2009 NGWSD Essay Contest Winner - Melissa Norton
One defining moment came the final day of tryouts, in 1988. The coaches announced seven varsity and seven JV players that made the cut. Three more for each squad would be posted by the end of the week, but the coaching staff was going to discuss those choices further. I nearly peed myself when my name was called: “We’ll take Akers, because she’s got the most hustle on the floor.”
They cut much better players than me. My coach pulled me aside and told me that I made the team because she needed someone who would keep giving more, no matter how hard, to motivate the team. She said that I was all heart and loved the game enough to shame the more talented girls if they started slacking. She wanted me to push hard in scrimmages, and I’d see court time if we were far enough ahead. “You’re not a natural born player, but if you keep playing with that much heart, you’ll always have a jersey.”
Truth be told, I wasn’t really that good of a player. But I loved basketball. I loved the feel of the ball in my hands, the squeak of shoes on the court; I loved the un-ladylike jostling and blocking-out that went on under the hoop. I just kept hoping that if I tried hard enough, I’d transform into a great player at some point.
It didn’t happen. What I didn’t know at the time, what no one did, was that I have one leg that is longer than the other, and one of my “flat” feet is actually deformed. I was grinding bone on bone. Today, I’m legally handicapped. No one told me that I had no chance on the court. Thank God for that, or I might not have played! But play I did.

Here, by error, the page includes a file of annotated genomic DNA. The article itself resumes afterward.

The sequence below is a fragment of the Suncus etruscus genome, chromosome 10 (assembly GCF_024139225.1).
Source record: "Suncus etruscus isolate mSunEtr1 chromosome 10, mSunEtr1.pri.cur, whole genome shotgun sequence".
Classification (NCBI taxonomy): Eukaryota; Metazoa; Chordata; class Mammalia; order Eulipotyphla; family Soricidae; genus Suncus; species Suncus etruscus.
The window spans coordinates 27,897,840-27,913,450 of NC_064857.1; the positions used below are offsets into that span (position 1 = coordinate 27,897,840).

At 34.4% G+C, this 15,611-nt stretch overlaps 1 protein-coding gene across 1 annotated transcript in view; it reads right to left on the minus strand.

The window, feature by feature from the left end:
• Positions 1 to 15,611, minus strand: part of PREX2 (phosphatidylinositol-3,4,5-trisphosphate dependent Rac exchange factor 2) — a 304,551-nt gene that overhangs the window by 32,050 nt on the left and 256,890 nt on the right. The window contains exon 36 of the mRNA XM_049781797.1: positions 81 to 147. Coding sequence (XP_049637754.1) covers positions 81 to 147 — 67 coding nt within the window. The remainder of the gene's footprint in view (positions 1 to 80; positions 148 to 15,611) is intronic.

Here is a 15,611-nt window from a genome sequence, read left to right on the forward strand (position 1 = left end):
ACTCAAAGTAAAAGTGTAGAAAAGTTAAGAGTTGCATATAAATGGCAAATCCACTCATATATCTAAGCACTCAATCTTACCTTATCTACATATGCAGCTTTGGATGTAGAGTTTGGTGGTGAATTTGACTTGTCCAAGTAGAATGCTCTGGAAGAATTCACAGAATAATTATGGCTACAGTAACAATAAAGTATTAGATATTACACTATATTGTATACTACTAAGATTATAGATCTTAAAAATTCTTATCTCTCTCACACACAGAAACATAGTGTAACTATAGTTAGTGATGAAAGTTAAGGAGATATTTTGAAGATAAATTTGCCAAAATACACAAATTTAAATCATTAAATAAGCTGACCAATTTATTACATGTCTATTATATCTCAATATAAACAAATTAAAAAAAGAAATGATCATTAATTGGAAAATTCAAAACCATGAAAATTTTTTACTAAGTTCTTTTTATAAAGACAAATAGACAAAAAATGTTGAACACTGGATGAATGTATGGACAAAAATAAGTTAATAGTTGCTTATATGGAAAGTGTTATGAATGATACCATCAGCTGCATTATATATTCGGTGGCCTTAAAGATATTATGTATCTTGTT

I am the first female in my family with a college degree. I got my A.A. at 19 and my bachelor’s 14 years later. It was a weird journey, and I got in my own way a lot, but I kept hustling. Because in 1988, Coach Reid told me that if I kept hustling it’d pay off. It did then, and it does now.
My 11-year old daughter is a natural born player. Watching her tear across the court, with her adorable fierce game face, brings tears to my eyes. I have to get her feet casted every year for prescription shoe inserts so she can safely play. She’s got her mother’s feet, but a good podiatrist. She’s all about ball right now, and if she keeps at it, she’ll be unstoppable. If she loses interest at some point and wants to do something else, she’ll be unstoppable at that, too. As long as she hustles.
19 and Over Winner